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In the not-so-distant future, a medical catastrophe overwhelmed the world's population. The Syndrome caused massive depopulation and economic hardship: surviving it as a viable species meant genetically modifying almost every human being on the planet. But not all modifications are equal. The "norms" were modified only enough for survival and good health. But some humans were modified much more extensively: these genetically modified humans, "gems," were designed for specific tasks, to perform difficult and dangerous labor, while the rest of the human race recovered a stable and economically productive society. But the services provided by the gems were profitable for their creator companies even after the crisis passed. Seen as less than human, they lived in servitude.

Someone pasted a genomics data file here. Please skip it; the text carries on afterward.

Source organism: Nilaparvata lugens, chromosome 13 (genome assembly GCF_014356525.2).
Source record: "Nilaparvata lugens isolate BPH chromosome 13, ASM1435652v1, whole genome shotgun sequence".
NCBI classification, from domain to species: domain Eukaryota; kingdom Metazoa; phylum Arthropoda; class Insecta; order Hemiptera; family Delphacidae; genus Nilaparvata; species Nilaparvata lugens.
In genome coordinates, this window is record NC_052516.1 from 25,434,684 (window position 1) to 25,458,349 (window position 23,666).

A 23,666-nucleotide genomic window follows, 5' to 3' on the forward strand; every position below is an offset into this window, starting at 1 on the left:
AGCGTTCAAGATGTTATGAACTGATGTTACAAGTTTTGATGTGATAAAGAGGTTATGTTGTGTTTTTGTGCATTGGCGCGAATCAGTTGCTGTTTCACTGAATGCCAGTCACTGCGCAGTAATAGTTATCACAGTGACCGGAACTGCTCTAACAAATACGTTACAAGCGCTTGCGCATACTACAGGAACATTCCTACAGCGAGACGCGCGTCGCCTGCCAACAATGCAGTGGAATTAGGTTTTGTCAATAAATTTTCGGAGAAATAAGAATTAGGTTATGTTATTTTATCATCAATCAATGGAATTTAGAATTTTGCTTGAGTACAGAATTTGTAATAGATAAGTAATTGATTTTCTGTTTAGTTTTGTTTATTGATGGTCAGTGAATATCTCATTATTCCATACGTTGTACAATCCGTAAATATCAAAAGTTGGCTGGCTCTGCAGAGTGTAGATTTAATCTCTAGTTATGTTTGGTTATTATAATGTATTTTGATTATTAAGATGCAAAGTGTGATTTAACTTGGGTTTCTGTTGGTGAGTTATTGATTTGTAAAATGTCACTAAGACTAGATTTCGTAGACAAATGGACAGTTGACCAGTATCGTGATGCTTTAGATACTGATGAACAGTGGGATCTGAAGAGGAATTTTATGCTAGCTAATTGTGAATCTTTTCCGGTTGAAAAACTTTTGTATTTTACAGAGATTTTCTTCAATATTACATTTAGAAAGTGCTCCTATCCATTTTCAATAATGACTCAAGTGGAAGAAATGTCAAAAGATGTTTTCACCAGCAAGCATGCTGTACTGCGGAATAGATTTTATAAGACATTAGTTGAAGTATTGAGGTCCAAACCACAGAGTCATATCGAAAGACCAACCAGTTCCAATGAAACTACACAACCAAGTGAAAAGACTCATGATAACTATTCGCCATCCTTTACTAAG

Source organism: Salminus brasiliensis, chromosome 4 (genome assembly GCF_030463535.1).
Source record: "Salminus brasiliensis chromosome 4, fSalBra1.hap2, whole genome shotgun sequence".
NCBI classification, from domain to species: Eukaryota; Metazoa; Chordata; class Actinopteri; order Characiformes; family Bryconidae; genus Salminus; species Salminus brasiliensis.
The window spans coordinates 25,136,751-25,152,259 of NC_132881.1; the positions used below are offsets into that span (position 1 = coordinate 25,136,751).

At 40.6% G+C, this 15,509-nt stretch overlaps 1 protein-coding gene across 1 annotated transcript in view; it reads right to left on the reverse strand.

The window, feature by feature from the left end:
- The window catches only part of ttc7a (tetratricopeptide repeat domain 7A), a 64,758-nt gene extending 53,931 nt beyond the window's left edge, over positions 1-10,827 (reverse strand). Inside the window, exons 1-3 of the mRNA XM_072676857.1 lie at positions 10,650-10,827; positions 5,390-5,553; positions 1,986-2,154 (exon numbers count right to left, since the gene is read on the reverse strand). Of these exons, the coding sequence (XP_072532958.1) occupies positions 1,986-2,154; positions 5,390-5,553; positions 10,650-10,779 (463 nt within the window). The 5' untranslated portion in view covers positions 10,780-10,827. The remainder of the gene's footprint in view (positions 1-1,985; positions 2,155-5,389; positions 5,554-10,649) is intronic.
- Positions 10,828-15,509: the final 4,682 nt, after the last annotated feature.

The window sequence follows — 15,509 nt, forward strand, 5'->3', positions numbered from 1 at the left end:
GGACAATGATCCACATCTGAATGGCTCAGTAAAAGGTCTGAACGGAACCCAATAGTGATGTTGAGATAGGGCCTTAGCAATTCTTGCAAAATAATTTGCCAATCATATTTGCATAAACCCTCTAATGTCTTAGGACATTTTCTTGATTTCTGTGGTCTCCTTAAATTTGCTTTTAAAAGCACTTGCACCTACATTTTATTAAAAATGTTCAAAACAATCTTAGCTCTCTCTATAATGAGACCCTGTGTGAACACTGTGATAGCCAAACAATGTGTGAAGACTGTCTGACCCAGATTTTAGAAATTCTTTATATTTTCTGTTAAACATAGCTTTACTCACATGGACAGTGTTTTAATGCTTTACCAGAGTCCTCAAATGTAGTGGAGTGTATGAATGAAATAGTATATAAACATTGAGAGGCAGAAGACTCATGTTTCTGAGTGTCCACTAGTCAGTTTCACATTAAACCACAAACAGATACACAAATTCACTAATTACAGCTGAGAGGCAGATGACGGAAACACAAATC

All this is backstory, for Gemsigns—Stephanie Saulter's debut novel out of Jo Fletcher Books—opens on the cusp of change. After a century, political and social pressures have combined to free gems from servitude to the gemtech companies—at least for now. The novel opens just before the first major political conference to decide what rights the gems will be granted vis-à-vis the rest of the population. The gemtech companies want a return to the previous status quo, or as close to it as they can get. The gems want to be accorded the full rights of human beings. In between is Dr. Eli Walker, genetic anthropologist, the man charged with providing this conference the answer to the question of are gems really human? Are they especially dangerous? Can they be integrated into "norm" society?